Buoys are a common item to wash ashore on Petit Manan, as well as plastic water bottles, chewing tobacco tins, rope, and bleach jugs. Some of this seems common to local boaters, but the majority of marine debris actually comes far inland and makes its way down through rivers.


In the first three weeks on Petit Manan, my co-workers and I collected 840 gallons of trash from the shore. This in addition to the 10 tons of marine debris that refuge boat operator, Jim Fortier, and local Maine volunteers remove annually from Petit Manan Point. Some of our most frequent items include disposable plastic water bottles and other single-use plastic bottles. One afternoon I counted to see just how many water bottles we were picking up, and it averaged out to two water bottles every minute. And they just keep coming ashore.

This isn’t just an aesthetic problem. Marine plastics are a growing problem, especially for our seabirds. Plastics don’t biodegrade or decompose into new material, but they do break down. They continue to break down until they become so small that you cannot see them anymore, these are called micro-plastics. These tiny plastics end up being eaten by seabirds, either because their food already has micro-plastics in it, or because of their feeding strategy like those who skim the surface of the water.

Last year the Oceans and Atmosphere Business Unit of Australia released a study warning that by 2020 99% of seabird species will have been found to consume plastics, and of those species 95% of the individual in each species will have consumed plastics. This news spells disaster for seabird species. Consumption of larger plastic items can lead to obstruction of the bird’s digestion system and death, while eating smaller plastics takes up space in the birds’ stomachs reducing their food intake and leads to decreased health conditions and starvation. This has also been shown to reduce the survival of fledgling and juvenile seabirds.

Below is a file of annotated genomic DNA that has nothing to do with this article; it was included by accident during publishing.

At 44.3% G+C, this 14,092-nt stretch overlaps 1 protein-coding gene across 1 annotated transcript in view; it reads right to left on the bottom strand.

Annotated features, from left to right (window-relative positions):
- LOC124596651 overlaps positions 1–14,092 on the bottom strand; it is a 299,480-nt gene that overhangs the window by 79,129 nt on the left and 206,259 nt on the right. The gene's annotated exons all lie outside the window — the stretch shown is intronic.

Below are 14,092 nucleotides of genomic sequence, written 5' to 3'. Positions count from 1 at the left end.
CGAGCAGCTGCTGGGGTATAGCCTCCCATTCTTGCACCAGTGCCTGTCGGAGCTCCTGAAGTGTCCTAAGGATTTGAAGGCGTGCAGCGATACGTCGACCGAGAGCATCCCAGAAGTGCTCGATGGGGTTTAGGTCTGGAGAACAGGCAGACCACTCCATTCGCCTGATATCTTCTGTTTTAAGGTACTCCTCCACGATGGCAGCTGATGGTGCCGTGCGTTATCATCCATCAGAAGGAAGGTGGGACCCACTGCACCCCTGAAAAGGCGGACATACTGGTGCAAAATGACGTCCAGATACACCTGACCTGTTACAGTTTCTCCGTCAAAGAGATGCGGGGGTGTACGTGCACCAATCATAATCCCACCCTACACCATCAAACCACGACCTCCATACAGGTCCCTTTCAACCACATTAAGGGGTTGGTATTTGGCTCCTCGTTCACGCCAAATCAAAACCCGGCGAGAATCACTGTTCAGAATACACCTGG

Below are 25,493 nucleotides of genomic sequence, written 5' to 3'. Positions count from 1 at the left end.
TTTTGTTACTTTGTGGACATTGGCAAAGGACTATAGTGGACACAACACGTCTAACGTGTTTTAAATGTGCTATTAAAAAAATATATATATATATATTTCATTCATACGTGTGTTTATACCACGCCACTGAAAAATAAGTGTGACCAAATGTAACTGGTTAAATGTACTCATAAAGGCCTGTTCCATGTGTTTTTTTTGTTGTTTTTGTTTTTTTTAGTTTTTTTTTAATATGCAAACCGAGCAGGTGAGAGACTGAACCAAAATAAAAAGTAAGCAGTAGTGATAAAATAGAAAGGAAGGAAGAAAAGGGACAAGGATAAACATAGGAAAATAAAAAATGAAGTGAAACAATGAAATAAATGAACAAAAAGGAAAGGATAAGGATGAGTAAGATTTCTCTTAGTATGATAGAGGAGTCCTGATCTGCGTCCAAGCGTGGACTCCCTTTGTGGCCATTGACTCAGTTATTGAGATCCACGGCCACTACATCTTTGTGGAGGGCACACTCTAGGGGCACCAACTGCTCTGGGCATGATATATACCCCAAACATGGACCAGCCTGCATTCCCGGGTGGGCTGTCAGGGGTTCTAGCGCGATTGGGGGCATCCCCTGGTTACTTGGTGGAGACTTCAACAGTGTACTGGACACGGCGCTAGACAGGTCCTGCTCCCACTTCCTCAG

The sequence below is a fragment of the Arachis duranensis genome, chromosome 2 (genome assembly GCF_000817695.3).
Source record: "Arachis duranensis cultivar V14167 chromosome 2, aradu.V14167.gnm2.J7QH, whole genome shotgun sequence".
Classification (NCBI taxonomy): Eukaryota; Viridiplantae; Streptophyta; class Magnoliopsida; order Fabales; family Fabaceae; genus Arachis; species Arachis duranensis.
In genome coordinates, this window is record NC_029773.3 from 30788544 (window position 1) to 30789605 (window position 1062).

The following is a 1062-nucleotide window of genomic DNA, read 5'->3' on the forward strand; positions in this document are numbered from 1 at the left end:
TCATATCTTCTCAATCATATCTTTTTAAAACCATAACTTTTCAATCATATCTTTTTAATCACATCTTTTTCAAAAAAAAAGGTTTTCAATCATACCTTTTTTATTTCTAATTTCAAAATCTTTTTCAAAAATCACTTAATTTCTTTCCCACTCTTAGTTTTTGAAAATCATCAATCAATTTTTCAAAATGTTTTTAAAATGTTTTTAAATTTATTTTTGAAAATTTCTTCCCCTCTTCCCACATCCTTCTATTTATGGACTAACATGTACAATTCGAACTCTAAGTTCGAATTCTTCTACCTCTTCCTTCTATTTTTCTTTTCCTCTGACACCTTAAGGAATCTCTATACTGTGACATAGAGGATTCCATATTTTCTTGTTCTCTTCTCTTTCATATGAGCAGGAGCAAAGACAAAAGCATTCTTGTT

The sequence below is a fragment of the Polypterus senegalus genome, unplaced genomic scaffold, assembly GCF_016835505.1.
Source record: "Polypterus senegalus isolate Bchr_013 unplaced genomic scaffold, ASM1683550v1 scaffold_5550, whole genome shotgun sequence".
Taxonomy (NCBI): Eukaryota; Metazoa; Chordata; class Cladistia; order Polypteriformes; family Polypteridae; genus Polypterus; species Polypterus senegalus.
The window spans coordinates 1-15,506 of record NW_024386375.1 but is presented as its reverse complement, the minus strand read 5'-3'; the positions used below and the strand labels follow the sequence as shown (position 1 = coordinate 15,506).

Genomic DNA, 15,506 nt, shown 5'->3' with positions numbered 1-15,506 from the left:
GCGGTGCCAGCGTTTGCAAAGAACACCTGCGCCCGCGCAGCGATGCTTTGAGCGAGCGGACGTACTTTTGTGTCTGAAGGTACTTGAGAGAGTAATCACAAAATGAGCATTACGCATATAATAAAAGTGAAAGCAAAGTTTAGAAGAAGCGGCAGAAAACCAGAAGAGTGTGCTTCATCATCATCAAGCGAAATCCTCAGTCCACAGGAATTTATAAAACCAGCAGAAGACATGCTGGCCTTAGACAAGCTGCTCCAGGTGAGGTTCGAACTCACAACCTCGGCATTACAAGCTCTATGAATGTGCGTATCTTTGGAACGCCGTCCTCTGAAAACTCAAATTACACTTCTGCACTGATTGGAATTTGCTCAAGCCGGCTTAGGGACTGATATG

2311497027_e6df05aae4_o (1).jpg

This image shows all of the marine plastics that were extracted from a single Albatross upon its death. Image courtesy of Tim Zim

So marine debris is a real problem, and if nothing is done it is projected to only get worse. In the 11 years from 2015 to 2026 we are expected to create as much plastic, as all the plastic that has been produced since its creation. Fixing this is not just a matter of watching your trash on beach trips, but to reconsider what you buy and how you dispose of your waste. The majority of marine debris comes from trash that is transported from far inland areas by rivers.

So my challenge to all you seabird lovers out there is to make a positive change in your life. Take the time to clean up and collect recyclables in an area, because you never know if that trash will make it to the ocean. Use your consumer power and switch from disposable water bottles to a reusable one – by not supporting goods sold in plastic containers you are lessening the demand for those goods in the future.  Practice the waste management hierarchy- reduce, reuse, and recycle before ever sending something to the landfill.

Thanks for all your help in protecting in the seabirds we love!

For more information check out these links!

Till next time!